FREEDOM, Maine — When Tyler Hadyniak walks into a Bangor conference room on July 9 for his first meeting as a member of the University of Maine board of trustees, he may be a little jet-lagged.
Hadyniak will have been back in the U.S. barely a day from a nearly two-month stay in Germany, where he expects to have completed three college courses.
Just last weekend, he attended the Maine Republican Party convention as a Ron Paul supporter.
It’s a hectic life for the 19-year-old, but one he takes in stride. And though he may be a little bleary-eyed at that trustee meeting, Hadyniak already has some ideas about how to improve the state university system and maybe Maine’s economy.
Hadyniak, a 2011 graduate of Mount View High School in Thorndike, is a political science major at the University of Maine at Farmington. He also plans to earn a minor degree in history.
And early in his college career, he already has made a significant mark: He was appointed recently to serve as the sole student representative to the University of Maine System board of trustees. Each of the seven colleges in the system nominate a student, and the Farmington student leadership and its faculty adviser recommended Hadyniak.
He’s the first representative chosen from the Farmington campus in 10 years and the first freshman to be selected in 25 years, Hadyniak was told. Gov. Paul LePage chose him from among the seven nominees.
“It’s very humbling,” he said Thursday in an interview at his grandmother’s house at the end of the gravel Beaver Ridge Road, where views from the deck take in the White Mountains. His twin brother, Kyle, who just completed his freshman year at the University of Maine in Orono, also joined in the conversation. Kyle is considering majoring in journalism.
The brothers decided after 13 years of being in the same schools and the same circle of friends — and, in recent years, on the same club hockey team — to part ways for college.
While Kyle is unshaven and dressed casually, Tyler is neatly groomed and wearing a dress shirt.
Tyler already has accomplished much — he expects to have 57 college credits when he returns to Farmington in the fall, the result of successfully completing Advanced Placement courses in high school, taking a higher course load in college and the three courses he plans to complete this summer. Two of those courses will be at a university in Berlin, studying the Cold War and the European Union.
Hadyniak anticipates a fascinating contrast in the Cold War course with the version offered at UMF.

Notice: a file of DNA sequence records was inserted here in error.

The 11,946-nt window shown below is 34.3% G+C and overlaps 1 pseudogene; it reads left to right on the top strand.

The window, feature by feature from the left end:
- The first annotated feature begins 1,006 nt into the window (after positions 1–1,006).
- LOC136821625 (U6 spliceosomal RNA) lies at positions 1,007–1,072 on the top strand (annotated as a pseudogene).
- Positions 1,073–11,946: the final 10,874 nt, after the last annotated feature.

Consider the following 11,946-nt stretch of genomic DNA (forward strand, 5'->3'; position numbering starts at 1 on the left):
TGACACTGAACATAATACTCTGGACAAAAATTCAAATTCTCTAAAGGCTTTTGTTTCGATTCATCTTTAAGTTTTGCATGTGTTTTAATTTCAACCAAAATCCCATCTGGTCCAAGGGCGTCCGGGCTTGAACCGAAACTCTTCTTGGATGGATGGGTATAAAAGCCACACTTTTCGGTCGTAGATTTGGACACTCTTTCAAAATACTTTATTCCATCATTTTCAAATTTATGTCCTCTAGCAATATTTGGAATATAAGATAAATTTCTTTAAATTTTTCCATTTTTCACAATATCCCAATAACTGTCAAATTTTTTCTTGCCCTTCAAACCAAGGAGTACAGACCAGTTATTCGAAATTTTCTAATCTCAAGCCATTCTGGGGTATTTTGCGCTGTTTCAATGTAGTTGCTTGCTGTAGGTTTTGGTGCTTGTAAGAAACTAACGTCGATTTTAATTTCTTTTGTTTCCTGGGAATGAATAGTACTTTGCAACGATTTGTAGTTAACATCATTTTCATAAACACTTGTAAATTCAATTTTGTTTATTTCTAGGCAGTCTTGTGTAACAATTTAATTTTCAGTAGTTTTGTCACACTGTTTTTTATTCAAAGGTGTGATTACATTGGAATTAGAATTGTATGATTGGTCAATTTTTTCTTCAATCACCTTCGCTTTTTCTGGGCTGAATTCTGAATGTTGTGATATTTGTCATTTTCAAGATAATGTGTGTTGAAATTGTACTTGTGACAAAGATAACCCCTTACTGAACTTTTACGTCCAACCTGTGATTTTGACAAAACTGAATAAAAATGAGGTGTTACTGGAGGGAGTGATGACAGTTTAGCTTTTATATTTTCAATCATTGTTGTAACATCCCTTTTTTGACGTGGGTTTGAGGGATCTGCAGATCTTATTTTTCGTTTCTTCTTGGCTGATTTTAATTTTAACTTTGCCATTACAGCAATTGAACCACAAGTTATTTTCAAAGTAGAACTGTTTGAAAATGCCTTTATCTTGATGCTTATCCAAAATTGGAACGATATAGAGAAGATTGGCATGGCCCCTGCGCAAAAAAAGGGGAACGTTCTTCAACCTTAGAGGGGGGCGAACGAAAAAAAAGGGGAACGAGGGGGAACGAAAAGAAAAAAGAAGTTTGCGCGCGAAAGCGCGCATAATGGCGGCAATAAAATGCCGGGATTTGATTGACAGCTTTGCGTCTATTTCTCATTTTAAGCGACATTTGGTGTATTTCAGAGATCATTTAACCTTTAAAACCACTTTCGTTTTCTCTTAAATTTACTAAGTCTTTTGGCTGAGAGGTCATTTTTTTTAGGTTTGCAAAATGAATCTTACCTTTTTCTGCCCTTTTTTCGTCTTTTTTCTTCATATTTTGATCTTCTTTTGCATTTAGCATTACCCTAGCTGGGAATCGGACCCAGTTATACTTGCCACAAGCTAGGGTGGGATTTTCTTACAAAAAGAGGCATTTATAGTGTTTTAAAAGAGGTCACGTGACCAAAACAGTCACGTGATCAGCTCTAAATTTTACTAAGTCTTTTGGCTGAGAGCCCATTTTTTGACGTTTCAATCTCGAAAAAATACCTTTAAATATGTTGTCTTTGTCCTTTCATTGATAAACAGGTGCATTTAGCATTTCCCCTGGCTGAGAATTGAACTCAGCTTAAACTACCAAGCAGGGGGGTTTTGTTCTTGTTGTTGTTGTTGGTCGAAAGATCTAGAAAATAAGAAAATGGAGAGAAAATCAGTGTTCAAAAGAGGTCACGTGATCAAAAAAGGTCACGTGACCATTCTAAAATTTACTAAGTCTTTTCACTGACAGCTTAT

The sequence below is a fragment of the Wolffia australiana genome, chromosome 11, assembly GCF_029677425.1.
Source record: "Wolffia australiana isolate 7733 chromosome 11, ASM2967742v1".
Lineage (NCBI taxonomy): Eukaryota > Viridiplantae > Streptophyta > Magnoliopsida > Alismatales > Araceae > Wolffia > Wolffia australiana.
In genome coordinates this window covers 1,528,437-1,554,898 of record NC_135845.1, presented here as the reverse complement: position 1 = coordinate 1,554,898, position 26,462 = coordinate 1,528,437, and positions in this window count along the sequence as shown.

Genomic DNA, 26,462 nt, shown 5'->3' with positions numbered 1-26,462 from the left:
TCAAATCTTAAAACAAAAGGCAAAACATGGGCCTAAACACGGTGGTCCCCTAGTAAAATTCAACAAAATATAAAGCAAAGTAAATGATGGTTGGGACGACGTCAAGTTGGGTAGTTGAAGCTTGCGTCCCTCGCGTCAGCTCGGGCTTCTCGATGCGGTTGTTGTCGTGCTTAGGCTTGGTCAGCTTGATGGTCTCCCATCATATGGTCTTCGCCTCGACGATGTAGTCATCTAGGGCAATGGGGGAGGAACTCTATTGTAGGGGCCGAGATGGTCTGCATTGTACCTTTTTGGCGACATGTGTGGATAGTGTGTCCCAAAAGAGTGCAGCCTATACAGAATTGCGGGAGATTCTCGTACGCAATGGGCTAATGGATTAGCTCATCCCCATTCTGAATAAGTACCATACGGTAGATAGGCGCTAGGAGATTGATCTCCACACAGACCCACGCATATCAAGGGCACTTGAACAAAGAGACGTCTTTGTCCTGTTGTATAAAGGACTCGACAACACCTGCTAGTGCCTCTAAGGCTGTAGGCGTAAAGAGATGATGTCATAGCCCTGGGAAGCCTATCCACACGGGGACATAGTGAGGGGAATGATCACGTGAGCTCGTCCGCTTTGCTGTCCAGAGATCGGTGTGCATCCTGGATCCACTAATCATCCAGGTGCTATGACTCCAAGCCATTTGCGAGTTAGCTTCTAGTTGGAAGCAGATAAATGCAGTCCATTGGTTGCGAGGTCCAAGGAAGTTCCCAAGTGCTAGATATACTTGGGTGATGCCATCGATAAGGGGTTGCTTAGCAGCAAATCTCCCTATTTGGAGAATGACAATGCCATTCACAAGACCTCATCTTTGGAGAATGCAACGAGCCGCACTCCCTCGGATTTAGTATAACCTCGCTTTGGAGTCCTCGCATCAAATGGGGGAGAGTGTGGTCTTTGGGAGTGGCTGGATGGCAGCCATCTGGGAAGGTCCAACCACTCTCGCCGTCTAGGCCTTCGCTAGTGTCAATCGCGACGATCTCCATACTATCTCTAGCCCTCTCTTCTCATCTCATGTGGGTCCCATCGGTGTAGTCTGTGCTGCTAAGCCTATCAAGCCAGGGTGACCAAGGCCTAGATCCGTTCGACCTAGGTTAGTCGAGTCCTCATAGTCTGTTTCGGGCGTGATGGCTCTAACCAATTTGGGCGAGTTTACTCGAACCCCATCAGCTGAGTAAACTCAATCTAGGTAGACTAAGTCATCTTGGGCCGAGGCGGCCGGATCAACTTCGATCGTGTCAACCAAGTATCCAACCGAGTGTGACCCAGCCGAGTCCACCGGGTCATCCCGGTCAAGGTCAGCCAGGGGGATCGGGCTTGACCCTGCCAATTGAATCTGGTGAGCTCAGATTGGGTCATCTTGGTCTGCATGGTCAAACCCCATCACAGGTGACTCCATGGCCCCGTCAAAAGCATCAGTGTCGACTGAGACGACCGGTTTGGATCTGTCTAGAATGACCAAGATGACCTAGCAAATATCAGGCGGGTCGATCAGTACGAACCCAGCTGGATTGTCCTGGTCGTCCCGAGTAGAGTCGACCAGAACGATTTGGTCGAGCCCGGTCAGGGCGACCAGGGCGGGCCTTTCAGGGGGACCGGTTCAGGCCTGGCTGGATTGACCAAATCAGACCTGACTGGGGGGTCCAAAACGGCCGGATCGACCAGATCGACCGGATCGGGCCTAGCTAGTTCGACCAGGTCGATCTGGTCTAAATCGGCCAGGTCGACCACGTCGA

“There’s no better place to study the Cold War than Berlin,” he said.
Though Hadyniak is not a member of any political party, he is a member of the UMF college Republicans.
“I’m a Ron Paul supporter,” said Hadyniak, who said he was moved to attend the GOP state convention last week.
He was less than impressed with what he observed.
“It was disgusting to see that kind of partisanship,” he said. Paul supporters manipulated the rules, Hadyniak believes, to land their candidate delegates.
“It really irked me. On Sunday, people just walked out” in apparent disgust over the gamesmanship, he said. “It was embarrassing to me because it’s giving the Ron Paul people a bad name. No matter how this works out, there’s going to be finger-pointing in all directions.”
Hadyniak likes Paul’s fiscal and noninterventionist policies, he said.
“He actually has a plan to cut down the deficit and he has the will to do it,” he said.
Politics remain on the agenda as Hadyniak plans to volunteer later in the summer to help Republican Maine House of Representatives candidate Lisa Keim in House District 93.
Though decidedly conservative in his politics, Hadyniak’s views on other issues are not so easily categorized. He sides with university faculty and staff in their contract dispute with the system and worries about congressional Republicans’ reluctance to limit student loan interest rates.
Hadyniak had considered a career teaching social studies but now believes he will pursue graduate school. He may follow in his mother’s footsteps by going to law school. She is a manager at Maine’s Department of Health and Human Services.
The one idea Hadyniak plans to bring to the table for the university trustees is to expand graduate school offerings. The system grants now about 1,000 graduate degrees each year, most at UMaine and the University of Southern Maine, with a small number granted at UMF.
Hadyniak argues that many young men and women who earn undergraduate degrees leave the state for graduate work and never return. He hopes to stay in Maine, perhaps after more travel. Brother Kyle is quicker to say he wants to settle in the state although he too plans a scholastic trip to Bulgaria.
Even though both young men have European travel in their futures, they seemed comfortable hanging out with their grandmother Sallyann Hadyniak at her log home on a rainy afternoon.